BTS and Cara Delevingne Blur Gender Lines
With millennials and Gen Z influencing the latest fashion trends gender lines have been blurred like never before. Gone are the days of gender specific pink and blue baby clothes. Today is all about comfort and non-binary dressing.
Gender blending in fashion is nothing new. In the 1960’s Yves Saint Laurent debuted his icon tuxedo suits for women. Throughout the 70s- 80s musicians from David Bowie to Annie Lennox to Prince walked the line between masculinity and femininity. In the mid-1990’s gender neutrality became a focus with the introduction of CK One and the onset of the metrosexual. Today with the popularity of shows like Queer Eye and RuPaul Drag Race, non-conforming dressing is embedded in the mainstream.
The fashion industry has responded by having the most diverse Spring/ Summer 2019 fashion week ever with 92 shows featuring size-inclusive, trans, and various gender identifying models. Womenswear covered up in oversized clothing and suiting in the post-#MeToo movement while menswear featured feminine blouses and skirts. In accessories fanny pack and brogue shoes for both sexes were heavily featured on the runway. Also major retailers such as H&M, Zara, and ASOS have picked up on this trend by premiering gender-inclusive lines.
The shift to gender fluidity is on the rise and is seen in the mainstream media and celebrities. One of the biggest examples is the worldwide K-Pop sensation BTS who has brought focus to the unisex lifestyle by not only conveying gender neutrality but dressing in an androgynous style with lose clothing, close cropped hair and feminine makeup. Fashion icons like Tilda Swindon and Jared Leto have been exploring the line of feminine and masculine for decades. Most recently Ruby Rose from Orange is the New Black has expressed her personal style while Jaden Smith has been seen in skirts not only on the street but also in the latest Louis Vuitton ad campaign. And Cara Delevingne, the poster person for the gender fluid style, was the hit of Princess Eugenie’s royal wedding when she showed up in a top hat and tails.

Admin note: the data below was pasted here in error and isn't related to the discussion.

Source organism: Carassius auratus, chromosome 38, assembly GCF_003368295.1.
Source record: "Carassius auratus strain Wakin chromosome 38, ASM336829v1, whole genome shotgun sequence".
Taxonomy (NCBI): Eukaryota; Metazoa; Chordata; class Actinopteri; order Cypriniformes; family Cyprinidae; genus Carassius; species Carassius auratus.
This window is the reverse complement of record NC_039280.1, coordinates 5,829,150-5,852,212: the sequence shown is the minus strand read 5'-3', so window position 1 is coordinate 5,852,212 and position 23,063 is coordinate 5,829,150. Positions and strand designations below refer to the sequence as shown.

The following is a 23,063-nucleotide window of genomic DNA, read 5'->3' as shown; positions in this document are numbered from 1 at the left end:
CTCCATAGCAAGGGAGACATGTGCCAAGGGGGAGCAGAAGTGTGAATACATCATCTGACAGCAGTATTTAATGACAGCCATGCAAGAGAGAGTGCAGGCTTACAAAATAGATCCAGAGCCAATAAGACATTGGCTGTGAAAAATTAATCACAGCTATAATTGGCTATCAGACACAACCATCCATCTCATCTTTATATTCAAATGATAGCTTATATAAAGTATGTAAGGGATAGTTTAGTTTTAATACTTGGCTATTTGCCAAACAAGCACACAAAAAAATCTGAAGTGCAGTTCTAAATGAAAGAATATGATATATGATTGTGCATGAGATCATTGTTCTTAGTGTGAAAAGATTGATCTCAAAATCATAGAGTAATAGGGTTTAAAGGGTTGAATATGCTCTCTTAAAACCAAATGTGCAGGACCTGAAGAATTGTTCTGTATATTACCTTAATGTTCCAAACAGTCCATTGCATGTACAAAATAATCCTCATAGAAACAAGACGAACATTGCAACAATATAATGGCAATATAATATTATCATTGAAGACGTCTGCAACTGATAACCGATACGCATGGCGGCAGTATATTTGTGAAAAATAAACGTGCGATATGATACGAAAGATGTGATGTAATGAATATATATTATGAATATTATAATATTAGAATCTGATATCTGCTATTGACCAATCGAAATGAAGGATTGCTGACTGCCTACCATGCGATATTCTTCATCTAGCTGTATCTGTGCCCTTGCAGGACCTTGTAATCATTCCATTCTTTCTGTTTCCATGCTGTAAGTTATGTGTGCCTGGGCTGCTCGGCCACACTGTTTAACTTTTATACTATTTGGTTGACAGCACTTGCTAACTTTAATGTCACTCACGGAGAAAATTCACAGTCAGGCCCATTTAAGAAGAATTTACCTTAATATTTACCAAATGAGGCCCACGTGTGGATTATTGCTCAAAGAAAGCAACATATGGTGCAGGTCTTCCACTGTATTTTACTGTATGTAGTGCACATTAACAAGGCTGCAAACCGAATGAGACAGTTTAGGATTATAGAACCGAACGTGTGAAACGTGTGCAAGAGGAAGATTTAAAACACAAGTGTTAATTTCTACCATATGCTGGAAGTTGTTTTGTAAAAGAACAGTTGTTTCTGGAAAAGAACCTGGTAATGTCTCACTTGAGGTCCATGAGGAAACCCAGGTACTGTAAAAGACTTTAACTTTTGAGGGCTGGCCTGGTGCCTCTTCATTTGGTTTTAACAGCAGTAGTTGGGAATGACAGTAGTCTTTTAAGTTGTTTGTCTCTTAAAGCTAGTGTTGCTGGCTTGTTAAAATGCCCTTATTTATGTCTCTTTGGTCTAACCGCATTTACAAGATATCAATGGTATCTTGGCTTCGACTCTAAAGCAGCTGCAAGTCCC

Whether it’s making a political statement or general “wokeness” the gender shift in fashion isn’t specific to the LGBTQ community. It’s about exploring the entirety of oneself through fashion.